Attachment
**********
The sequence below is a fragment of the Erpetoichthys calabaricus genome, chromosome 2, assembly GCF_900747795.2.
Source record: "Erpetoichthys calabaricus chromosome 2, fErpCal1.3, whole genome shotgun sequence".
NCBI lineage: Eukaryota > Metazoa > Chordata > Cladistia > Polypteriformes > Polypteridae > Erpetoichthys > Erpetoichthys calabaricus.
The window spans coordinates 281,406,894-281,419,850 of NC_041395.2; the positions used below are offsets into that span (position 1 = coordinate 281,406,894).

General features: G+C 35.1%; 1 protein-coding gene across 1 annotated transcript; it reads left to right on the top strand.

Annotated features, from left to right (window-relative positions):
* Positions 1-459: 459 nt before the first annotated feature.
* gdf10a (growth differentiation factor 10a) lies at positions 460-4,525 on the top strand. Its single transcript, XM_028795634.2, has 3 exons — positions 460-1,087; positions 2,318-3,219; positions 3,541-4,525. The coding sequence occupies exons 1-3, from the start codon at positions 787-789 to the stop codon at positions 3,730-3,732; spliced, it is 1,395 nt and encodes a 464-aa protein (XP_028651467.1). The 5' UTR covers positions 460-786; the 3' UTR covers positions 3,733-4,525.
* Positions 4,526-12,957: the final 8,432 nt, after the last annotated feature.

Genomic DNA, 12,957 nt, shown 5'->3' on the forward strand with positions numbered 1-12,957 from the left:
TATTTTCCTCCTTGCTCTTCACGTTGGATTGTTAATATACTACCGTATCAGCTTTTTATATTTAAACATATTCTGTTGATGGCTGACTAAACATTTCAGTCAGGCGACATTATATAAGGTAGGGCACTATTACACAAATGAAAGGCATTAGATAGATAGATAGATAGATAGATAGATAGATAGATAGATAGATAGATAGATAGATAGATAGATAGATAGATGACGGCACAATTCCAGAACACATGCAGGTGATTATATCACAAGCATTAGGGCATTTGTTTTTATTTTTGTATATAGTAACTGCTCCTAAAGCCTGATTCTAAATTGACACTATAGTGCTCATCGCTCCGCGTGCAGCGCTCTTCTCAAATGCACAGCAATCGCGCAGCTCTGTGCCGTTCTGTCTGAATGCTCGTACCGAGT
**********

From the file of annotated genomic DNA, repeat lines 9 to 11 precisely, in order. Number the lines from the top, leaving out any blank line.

* Positions 4,526-12,957: the final 8,432 nt, after the last annotated feature.

Genomic DNA, 12,957 nt, shown 5'->3' on the forward strand with positions numbered 1-12,957 from the left:
TATTTTCCTCCTTGCTCTTCACGTTGGATTGTTAATATACTACCGTATCAGCTTTTTATATTTAAACATATTCTGTTGATGGCTGACTAAACATTTCAGTCAGGCGACATTATATAAGGTAGGGCACTATTACACAAATGAAAGGCATTAGATAGATAGATAGATAGATAGATAGATAGATAGATAGATAGATAGATAGATAGATAGATAGATAGATAGATGACGGCACAATTCCAGAACACATGCAGGTGATTATATCACAAGCATTAGGGCATTTGTTTTTATTTTTGTATATAGTAACTGCTCCTAAAGCCTGATTCTAAATTGACACTATAGTGCTCATCGCTCCGCGTGCAGCGCTCTTCTCAAATGCACAGCAATCGCGCAGCTCTGTGCCGTTCTGTCTGAATGCTCGTACCGAGT